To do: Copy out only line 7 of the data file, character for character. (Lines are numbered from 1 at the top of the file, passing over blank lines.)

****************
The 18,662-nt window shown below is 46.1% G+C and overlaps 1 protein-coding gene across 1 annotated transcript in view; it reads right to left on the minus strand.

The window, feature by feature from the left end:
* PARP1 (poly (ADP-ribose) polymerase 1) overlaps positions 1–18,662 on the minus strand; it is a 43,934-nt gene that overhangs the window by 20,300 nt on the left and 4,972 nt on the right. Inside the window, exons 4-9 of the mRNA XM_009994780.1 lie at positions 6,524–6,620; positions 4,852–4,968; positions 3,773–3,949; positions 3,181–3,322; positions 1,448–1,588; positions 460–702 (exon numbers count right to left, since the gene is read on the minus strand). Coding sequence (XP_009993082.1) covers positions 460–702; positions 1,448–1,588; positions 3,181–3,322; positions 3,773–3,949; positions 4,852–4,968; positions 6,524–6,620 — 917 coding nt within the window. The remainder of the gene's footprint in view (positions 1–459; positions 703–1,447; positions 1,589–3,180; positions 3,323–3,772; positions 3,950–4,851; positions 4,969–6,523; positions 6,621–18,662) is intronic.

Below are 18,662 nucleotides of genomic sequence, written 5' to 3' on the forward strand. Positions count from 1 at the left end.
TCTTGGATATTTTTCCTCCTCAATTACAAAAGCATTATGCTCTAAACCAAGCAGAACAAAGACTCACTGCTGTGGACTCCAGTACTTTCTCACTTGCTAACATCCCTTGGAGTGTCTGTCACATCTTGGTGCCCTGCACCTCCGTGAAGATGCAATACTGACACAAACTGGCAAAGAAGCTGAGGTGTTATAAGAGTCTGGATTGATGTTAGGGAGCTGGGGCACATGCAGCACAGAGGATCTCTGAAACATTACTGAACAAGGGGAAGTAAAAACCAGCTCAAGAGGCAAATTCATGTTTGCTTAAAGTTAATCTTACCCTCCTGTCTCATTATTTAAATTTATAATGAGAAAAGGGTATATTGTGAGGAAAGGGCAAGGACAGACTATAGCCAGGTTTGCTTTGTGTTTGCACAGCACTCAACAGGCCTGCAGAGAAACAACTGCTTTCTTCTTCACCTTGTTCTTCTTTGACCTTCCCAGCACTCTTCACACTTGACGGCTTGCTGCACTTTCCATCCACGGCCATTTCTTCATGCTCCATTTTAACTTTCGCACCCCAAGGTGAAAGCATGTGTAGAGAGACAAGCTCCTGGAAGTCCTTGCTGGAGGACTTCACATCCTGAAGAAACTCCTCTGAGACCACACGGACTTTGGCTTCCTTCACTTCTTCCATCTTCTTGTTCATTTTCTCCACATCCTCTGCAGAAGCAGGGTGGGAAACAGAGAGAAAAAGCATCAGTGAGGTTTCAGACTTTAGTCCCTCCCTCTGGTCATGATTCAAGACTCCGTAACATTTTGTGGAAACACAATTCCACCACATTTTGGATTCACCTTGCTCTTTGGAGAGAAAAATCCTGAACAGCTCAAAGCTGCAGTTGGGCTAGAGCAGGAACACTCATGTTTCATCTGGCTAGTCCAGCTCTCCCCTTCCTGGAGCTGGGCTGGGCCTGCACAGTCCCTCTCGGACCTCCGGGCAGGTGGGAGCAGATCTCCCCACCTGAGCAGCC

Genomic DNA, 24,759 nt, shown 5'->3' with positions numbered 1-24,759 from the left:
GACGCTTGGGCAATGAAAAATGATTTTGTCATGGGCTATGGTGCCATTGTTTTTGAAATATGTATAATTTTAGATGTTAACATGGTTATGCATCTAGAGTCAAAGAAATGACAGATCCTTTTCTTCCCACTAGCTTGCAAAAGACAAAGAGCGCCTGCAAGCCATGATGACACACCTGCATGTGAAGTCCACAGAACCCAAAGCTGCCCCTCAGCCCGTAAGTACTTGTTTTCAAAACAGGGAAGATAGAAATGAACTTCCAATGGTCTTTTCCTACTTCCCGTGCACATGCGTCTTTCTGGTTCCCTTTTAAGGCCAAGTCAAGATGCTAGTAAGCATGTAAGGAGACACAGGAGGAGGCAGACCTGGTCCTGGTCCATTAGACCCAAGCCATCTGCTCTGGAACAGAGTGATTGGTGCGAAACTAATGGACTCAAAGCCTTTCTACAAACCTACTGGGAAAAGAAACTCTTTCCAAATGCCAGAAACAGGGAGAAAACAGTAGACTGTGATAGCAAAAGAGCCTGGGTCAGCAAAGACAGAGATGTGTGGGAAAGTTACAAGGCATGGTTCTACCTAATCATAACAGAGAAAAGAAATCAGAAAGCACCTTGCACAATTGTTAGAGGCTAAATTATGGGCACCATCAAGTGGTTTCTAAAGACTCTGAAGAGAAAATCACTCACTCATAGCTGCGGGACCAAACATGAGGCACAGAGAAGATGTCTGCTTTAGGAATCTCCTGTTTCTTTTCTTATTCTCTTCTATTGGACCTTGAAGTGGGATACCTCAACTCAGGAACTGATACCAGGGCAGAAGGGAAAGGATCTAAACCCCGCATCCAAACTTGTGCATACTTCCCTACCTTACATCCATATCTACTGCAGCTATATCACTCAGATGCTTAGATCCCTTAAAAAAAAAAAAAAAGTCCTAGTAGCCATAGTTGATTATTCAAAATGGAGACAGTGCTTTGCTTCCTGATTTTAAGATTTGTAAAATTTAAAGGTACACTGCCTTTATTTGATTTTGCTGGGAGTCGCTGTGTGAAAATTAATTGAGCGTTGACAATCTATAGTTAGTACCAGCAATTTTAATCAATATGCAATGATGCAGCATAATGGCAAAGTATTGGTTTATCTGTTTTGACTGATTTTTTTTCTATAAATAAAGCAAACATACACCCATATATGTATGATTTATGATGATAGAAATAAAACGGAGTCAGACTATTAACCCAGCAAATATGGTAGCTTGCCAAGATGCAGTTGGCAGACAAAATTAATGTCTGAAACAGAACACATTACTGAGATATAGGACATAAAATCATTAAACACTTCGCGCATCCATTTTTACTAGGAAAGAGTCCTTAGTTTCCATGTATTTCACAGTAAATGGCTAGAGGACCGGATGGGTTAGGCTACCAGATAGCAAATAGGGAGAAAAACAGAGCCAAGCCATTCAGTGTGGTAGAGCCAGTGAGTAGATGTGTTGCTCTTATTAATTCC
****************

GACGCTTGGGCAATGAAAAATGATTTTGTCATGGGCTATGGTGCCATTGTTTTTGAAATATGTATAATTTTAGATGTTAACATGGTTATGCATCTAGAGTCAAAGAAATGACAGATCCTTTTCTTCCCACTAGCTTGCAAAAGACAAAGAGCGCCTGCAAGCCATGATGACACACCTGCATGTGAAGTCCACAGAACCCAAAGCTGCCCCTCAGCCCGTAAGTACTTGTTTTCAAAACAGGGAAGATAGAAATGAACTTCCAATGGTCTTTTCCTACTTCCCGTGCACATGCGTCTTTCTGGTTCCCTTTTAAGGCCAAGTCAAGATGCTAGTAAGCATGTAAGGAGACACAGGAGGAGGCAGACCTGGTCCTGGTCCATTAGACCCAAGCCATCTGCTCTGGAACAGAGTGATTGGTGCGAAACTAATGGACTCAAAGCCTTTCTACAAACCTACTGGGAAAAGAAACTCTTTCCAAATGCCAGAAACAGGGAGAAAACAGTAGACTGTGATAGCAAAAGAGCCTGGGTCAGCAAAGACAGAGATGTGTGGGAAAGTTACAAGGCATGGTTCTACCTAATCATAACAGAGAAAAGAAATCAGAAAGCACCTTGCACAATTGTTAGAGGCTAAATTATGGGCACCATCAAGTGGTTTCTAAAGACTCTGAAGAGAAAATCACTCACTCATAGCTGCGGGACCAAACATGAGGCACAGAGAAGATGTCTGCTTTAGGAATCTCCTGTTTCTTTTCTTATTCTCTTCTATTGGACCTTGAAGTGGGATACCTCAACTCAGGAACTGATACCAGGGCAGAAGGGAAAGGATCTAAACCCCGCATCCAAACTTGTGCATACTTCCCTACCTTACATCCATATCTACTGCAGCTATATCACTCAGATGCTTAGATCCCTTAAAAAAAAAAAAAAAGTCCTAGTAGCCATAGTTGATTATTCAAAATGGAGACAGTGCTTTGCTTCCTGATTTTAAGATTTGTAAAATTTAAAGGTACACTGCCTTTATTTGATTTTGCTGGGAGTCGCTGTGTGAAAATTAATTGAGCGTTGACAATCTATAGTTAGTACCAGCAATTTTAATCAATATGCAATGATGCAGCATAATGGCAAAGTATTGGTTTATCTGTTTTGACTGATTTTTTTTCTATAAATAAAGCAAACATACACCCATATATGTATGATTTATGATGATAGAAATAAAACGGAGTCAGACTATTAACCCAGCAAATATGGTAGCTTGCCAAGATGCAGTTGGCAGACAAAATTAATGTCTGAAACAGAACACATTACTGAGATATAGGACATAAAATCATTAAACACTTCGCGCATCCATTTTTACTAGGAAAGAGTCCTTAGTTTCCATGTATTTCACAGTAAATGGCTAGAGGACCGGATGGGTTAGGCTACCAGATAGCAAATAGGGAGAAAAACAGAGCCAAGCCATTCAGTGTGGTAGAGCCAGTGAGTAGATGTGTTGCTCTTATTAATTCC